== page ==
Home » Cause of blood clots linked to AstraZeneca and J&J Covid vaccines 'SOLVED' and scientists claim they know how to fix it
Cause of blood clots linked to AstraZeneca and J&J Covid vaccines 'SOLVED' and scientists claim they know how to fix it
May 28, 2021
BOFFINS claim to have cracked the cause of rare blood clots linked to Covid jabs and say they know how to solve it.
They say the phenomenon is caused by “floating mutant proteins” which occur when the spike protein of the Sars-Cov-2 virus is sent into the wrong part of a cell.
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Lead scientist Rolf Marschalek said his lab at the Goethe University in Frankfurt had not yet discussed its findings with AstraZeneca.
He said: “They never contacted us so we never spoke to them, but if they do I can tell them what to do to make a better vaccine.”
The German researcher believes the cause behind the clots in people who have received either the Astra Zeneca or Johnson and Johnson jabs are “floating mutant proteins.”
He said the issue lies with the adenovirus vectors – which both the J&J and AstraZeneca vaccines use to send the spike protein of the Sars-Cov-2 virus into the body, the Financial Times reports.
Marschalek and other scientists said this method sends the spike protein into the cell nucleus rather than the cytosol fluid inside the cell.
Once inside the cell nucleus, certain parts of the spike protein split apart and create mutant versions.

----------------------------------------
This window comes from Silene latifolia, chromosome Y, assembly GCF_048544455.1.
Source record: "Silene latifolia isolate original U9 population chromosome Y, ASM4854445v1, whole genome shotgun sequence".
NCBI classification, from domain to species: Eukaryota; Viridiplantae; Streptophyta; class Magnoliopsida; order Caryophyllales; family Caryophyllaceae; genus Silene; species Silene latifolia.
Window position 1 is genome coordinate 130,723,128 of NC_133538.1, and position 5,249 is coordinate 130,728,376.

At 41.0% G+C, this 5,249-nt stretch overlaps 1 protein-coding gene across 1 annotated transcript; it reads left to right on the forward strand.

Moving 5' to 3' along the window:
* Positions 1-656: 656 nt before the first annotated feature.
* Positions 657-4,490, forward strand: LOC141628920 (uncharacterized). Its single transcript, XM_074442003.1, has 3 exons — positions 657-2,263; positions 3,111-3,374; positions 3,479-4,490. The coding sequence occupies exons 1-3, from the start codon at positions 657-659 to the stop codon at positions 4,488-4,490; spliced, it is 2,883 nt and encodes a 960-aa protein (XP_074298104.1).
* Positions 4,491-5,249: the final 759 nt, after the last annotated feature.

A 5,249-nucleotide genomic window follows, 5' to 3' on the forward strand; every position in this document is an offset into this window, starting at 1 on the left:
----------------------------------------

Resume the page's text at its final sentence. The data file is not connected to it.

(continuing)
They are then unable to bind to the cell membrane and floating mutant proteins are instead secreted by cells into the body.
According to Marschalek’s theory, this can trigger blood clots in roughly one in 100,000 people.
The findings were published in a paper released today.
By comparison, MRNA-based vaccines, like the Pfizer and Moderna jabs, deliver the spike’s genetic material to the cell fluid – it never enters the nucleus.
Professor Marschalek told the Financial Times: “When these . . . virus genes are in the nucleus they can create some problems."
The rare reaction has disrupted the rollout of the AstraZeneca and J&J shots and has been recorded in 309 of the 33 million people who have received the AstraZeneca vaccine in the UK, causing 56 deaths.
In Europe, at least 142 people have experienced the blood clots out of 16m recipients of the vaccine.
But Marschalek believes there is a straight forward “way out” if the vaccine developers can modify the sequence of the spike protein to prevent it splitting apart.
“With the data we have in our hands we can tell the companies how to mutate these sequences, coding for the spike protein in a way that prevents unintended splice reactions,” he said.
Meanwhile, some scientists have said more evidence is needed to substantiate the latest claims.
“There is evidence missing to show the causal chain from the splice . . . of the spike protein to the thrombosis events,” Johannes Oldenburg, professor of transfusion medicine at the university of Bonn, said.
“This is still a hypothesis that needs to be proven by experimental data.”
Marschalek said he had presented his lab’s findings to the German government’s Paul-Ehrlich Institute and to the country’s advisory body on vaccination and immunisation.
“They were surprised by our findings, because no one was thinking about the splice problem,” he said.
J&J said: “We are supporting continued research and analysis of this rare event as we work with medical experts and global health authorities.
"We look forward to reviewing and sharing data as it becomes available.”